The University of Windsor’s annual Engineering Research Open House was like a farmer’s market where each booth was bursting with fresh technology and innovation ripe for the plucking.
“It’s an open house for industry and government representatives,” said Kristie Pearce, communications coordinator for the faculty of engineering. “We invite them here to see how we work with industry and to see how we can help them out.”
Nearly 100 industry reps from across the region signed up to tour the various displays and labs at the Ed Lumley Centre for Engineering Innovation on Friday.
Faculty members and graduate students armed with laptops, samples and display boards were at the ready to explain everything from solar-powered greenhouses and electric vehicle research to 3D-printed mannequins for medical training.
Professor Jill Urbanic’s display around additive manufacturing (3D printing) research was two-fold. One section showed the medical training mannequins a collaborative team has been working on for more than two years. One 3D mannequin of the rib cage and chest, for example, has been designed to train students on performing a thoracentesis. The procedure involves inserting a needle with great precision into the chest to remove fluid or air.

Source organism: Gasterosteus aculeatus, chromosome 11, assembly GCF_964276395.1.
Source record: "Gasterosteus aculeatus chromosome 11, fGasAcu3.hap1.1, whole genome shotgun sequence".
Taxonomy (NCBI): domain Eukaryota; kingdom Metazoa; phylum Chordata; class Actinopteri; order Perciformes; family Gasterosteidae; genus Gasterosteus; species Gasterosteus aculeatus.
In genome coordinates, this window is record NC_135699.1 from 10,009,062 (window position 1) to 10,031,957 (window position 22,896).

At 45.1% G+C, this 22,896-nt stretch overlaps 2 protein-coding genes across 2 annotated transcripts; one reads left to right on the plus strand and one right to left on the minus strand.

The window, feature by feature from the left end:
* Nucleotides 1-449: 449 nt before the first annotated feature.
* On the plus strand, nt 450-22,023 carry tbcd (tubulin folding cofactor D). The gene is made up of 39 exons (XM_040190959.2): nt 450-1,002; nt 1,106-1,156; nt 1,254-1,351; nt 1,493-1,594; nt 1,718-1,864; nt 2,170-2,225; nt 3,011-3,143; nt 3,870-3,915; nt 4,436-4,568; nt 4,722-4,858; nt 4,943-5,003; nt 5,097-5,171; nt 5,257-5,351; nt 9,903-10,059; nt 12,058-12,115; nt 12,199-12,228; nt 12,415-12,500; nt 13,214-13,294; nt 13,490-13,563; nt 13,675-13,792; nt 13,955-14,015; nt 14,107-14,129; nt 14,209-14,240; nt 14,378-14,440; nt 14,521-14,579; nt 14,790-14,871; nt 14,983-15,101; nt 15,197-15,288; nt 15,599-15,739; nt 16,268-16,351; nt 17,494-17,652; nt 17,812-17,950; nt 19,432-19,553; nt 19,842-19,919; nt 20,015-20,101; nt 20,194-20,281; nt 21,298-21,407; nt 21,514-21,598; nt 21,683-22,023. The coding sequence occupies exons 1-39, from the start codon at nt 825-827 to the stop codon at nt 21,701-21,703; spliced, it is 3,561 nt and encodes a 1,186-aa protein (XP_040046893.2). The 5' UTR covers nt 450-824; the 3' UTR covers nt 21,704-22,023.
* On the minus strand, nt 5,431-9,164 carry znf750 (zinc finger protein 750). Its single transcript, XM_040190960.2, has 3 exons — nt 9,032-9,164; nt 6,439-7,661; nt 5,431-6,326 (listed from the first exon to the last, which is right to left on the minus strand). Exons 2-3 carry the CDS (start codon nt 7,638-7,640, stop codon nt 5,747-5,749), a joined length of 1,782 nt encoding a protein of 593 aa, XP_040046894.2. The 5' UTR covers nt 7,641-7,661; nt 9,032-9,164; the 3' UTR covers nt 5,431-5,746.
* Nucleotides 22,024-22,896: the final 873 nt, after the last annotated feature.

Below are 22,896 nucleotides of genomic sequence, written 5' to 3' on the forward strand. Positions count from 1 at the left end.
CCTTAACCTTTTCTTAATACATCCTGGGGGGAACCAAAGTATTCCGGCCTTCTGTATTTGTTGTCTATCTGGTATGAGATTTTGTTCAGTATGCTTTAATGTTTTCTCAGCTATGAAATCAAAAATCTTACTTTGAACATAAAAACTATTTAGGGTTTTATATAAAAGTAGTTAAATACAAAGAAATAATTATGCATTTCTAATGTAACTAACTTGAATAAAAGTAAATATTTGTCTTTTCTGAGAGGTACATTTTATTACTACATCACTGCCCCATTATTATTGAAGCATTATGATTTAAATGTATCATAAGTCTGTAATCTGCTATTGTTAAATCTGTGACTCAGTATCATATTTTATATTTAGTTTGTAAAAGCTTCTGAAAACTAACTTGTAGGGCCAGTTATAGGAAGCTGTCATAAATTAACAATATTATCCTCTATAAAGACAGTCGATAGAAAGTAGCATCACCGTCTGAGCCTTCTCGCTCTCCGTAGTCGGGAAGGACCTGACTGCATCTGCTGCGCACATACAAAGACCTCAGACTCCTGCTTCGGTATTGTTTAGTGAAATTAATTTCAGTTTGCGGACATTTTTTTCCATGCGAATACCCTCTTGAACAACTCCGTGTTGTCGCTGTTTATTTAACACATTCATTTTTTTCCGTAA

“We have ideas on how to do things differently and we’re developing new technologies.”
The mannequin has been designed to mimic the resistance felt against skin and muscle as the needle moves through the body at the appropriate angle. Researchers studied cadavers to accurately recreate the 3D model.
Urbanic’s team is seeking industry partners to produce mannequins for other medical training procedures.
The other half of her display focused on 3D metals which could eventually be used in the production of service parts for the automotive industry.
“Metal additive manufacturing is the future,” Urbanic said. “We have ideas on how to do things differently and we’re developing new technologies.”
Professor Rupp Carriveau’s display outlined strategies for supplying the greenhouse industry with solar energy.
“More and more greenhouses are using lights and it’s putting a strain on the existing grid, both the gas grid and electricity. If we can put more generation on-site it helps the grid function better,” he said. “The capital cost of solar is still coming down. You can’t say the same about fossil fuels.”
Carriveau’s project of almost two years has involved developing “the most comprehensive model of greenhouse” in Staples, near Leamington, so the technology can be tested against real-time conditions.
He hopes another round of research funding will allow the team to embark on a pilot project.
The Centre for Hybrid Automotive Research and Green Energy was opened for tours and, several years ago, guide Eshann Ghosh walked Sergio Marchionne, the late CEO of Fiat Chrysler, through the lab.
Ghosh, an engineering R&D manager, pointed out four electric-powered motors designed and tested by students.
He motioned to an electric power train tester that can “emulate what it would be like driving anywhere in the world. You can literally simulate driving in Alaska or Arizona.”
Other displays presented Friday focused on flexible manufacturing systems, wearable smart devices and lightweight vehicle materials.
Written By: Mary Caton